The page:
JERUSALEM — On the same morning that the Israeli military dropped thousands of leaflets on residents in the northern Gaza Strip warning them of an impending military strike and urging them to leave their homes, thousands of Israelis in Tel Aviv, Jerusalem and elsewhere received on their smartphones what initially appeared to be official text messages. First, they warned residents to stay close to bomb shelters, indicating an impending rocket attack from Gaza, and then they warned of suicide bombers who may have infiltrated the public shelters. Here's one of them:
"Message from the Home Command: At 12:16 the IDF will attack in Gaza hard, please make sure you stay as close to a protected area as possible. The message applies to all residents in the country. Please forward this message to other groups urgently be alert and prepared."
The messages are clearly fake – some are in Hebrew and some in English, all with grammatical mistakes, and it's unlikely that Israeli officials would contact the public in such a manner. Plus, the Home Front Command and other official bodies that supposedly sent them have immediately dismissed them as such.
While it is unclear who sent the messages, their appearance over the past six days — since the start of Israel’s military operation in Gaza — marks a new type of psychological warfare that gets right to the heart of everyday life.
The Internet can be used in many ways, said Tal Pavel, an expert on cyberthreats in the Middle East.
"It can be used to send serious information, or the different platforms can be used to spread rumors and disinformation or as part of the fighting," he said. "The goal of the enemy is to scare people, and the more advanced our technology becomes, the more effectively it can be used in this way."
It's unnerving, say those who have received the messages. It takes a few minutes to realize that they are not real and that it's not just you who has been singled out as a target.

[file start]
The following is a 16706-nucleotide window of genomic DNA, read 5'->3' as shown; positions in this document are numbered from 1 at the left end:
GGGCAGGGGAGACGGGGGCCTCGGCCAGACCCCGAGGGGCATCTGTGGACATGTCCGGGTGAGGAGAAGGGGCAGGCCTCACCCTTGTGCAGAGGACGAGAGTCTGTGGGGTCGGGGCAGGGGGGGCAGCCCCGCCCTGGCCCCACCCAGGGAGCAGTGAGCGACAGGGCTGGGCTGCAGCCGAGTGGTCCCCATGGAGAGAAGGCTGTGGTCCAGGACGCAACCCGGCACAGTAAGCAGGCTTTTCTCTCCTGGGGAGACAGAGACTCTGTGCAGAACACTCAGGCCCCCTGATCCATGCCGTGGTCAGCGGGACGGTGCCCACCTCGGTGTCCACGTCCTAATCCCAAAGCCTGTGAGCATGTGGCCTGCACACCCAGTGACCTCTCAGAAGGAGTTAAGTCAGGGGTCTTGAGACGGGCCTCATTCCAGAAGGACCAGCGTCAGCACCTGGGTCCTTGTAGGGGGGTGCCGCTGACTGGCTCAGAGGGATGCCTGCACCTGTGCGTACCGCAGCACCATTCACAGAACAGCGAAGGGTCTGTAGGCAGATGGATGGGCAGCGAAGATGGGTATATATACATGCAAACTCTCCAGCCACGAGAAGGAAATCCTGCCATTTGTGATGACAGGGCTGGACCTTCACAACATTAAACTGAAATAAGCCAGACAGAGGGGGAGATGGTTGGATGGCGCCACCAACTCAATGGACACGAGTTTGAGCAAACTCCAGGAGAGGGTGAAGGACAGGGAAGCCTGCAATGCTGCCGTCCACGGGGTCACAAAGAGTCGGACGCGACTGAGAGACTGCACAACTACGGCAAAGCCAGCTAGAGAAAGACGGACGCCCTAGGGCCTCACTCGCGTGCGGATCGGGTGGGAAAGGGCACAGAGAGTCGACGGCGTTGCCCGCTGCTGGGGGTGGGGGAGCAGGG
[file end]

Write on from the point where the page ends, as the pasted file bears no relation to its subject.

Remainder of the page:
"I got the message forwarded to me by several concerned citizens asking me if it was true," said Brachie Sprung, a spokeswoman for the Jerusalem municipality, referring to a text message purportedly sent by the Home Front Command warning residents to stay near a bomb shelter. "Things are so fragile here right now that people are getting worked up about everything they see."
Despite the initial fear, Sprung said that she realized quickly that the message was not from the Home Front Command and that she told people so.
"The Home Front Command know how to work in an organized way, and they know how to reach the public properly if they want to send out a message. They would not do it like this," she said. Instead, officials generally contact the public via television or radio broadcasts.
On Sunday afternoon, immediately after a salvo of rockets fired from Gaza toward the central city of Tel Aviv and rockets fired by militant groups in Lebanon toward the northern city of Haifa, Israelis received another mass text message, this time supposedly from the Shabak, Israel's domestic intelligence agency, also known as the Shin Bet.
"SHABAK: Suicide bomber sneaked to Tel Aviv and center targeting shelters. Beware of strangers in shelters."
On Wednesday, a text message that initially appeared to have been sent by the Israeli newspaper Haaretz said that a "rocket from Gaza hit petrochemical plant in Haifa, huge fire, possible chemical leak, advised to evacuate Haifa." Another said, "Just Now: 25 Israelis killed in missile hit Haifa."
The newspaper later put out a statement saying that it had nothing to do with the messages.
And on Saturday morning, a message on Whatsapp included a map of Israel with a superimposed target on top and a message underneath that said: "The Next Target Be Ready."
"For some reason, people believe something much more deeply if it is written down or broadcast. It just makes it feel more official," said Daniel Eger, a clinical psychologist at Natal, a trauma treatment center in Israel.
Such messages, he said, "make people more afraid," preventing them from carrying out everyday tasks or making simple decisions. He said the trauma center's hotline had seen a 200 percent increase in calls since the hostilities began last week, although there was no way to tell whether the smartphone messages had increased fear.
Psychological warfare via social media platforms is still a relatively new concept, Eger said. "Its something that we will need to address in the future and learn how to tackle."